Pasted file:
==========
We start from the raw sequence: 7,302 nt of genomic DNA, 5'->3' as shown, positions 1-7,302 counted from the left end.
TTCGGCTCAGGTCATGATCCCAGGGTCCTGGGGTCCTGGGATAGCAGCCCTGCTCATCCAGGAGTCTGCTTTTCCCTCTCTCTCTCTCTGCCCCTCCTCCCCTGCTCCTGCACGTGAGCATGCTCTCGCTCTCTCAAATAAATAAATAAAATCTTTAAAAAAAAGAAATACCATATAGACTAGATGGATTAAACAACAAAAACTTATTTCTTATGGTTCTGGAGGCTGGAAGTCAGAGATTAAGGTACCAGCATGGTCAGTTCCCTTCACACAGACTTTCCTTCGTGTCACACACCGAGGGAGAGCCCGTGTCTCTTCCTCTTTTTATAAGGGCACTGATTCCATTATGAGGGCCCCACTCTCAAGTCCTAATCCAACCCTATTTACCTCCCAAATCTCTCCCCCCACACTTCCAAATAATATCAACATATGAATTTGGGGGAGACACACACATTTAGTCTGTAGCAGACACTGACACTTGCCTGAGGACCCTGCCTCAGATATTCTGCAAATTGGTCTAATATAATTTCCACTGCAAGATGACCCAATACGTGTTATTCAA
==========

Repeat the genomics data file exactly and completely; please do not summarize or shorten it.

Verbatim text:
We start from the raw sequence: 7,302 nt of genomic DNA, 5'->3' as shown, positions 1-7,302 counted from the left end.
TTCGGCTCAGGTCATGATCCCAGGGTCCTGGGGTCCTGGGATAGCAGCCCTGCTCATCCAGGAGTCTGCTTTTCCCTCTCTCTCTCTCTGCCCCTCCTCCCCTGCTCCTGCACGTGAGCATGCTCTCGCTCTCTCAAATAAATAAATAAAATCTTTAAAAAAAAGAAATACCATATAGACTAGATGGATTAAACAACAAAAACTTATTTCTTATGGTTCTGGAGGCTGGAAGTCAGAGATTAAGGTACCAGCATGGTCAGTTCCCTTCACACAGACTTTCCTTCGTGTCACACACCGAGGGAGAGCCCGTGTCTCTTCCTCTTTTTATAAGGGCACTGATTCCATTATGAGGGCCCCACTCTCAAGTCCTAATCCAACCCTATTTACCTCCCAAATCTCTCCCCCCACACTTCCAAATAATATCAACATATGAATTTGGGGGAGACACACACATTTAGTCTGTAGCAGACACTGACACTTGCCTGAGGACCCTGCCTCAGATATTCTGCAAATTGGTCTAATATAATTTCCACTGCAAGATGACCCAATACGTGTTATTCAA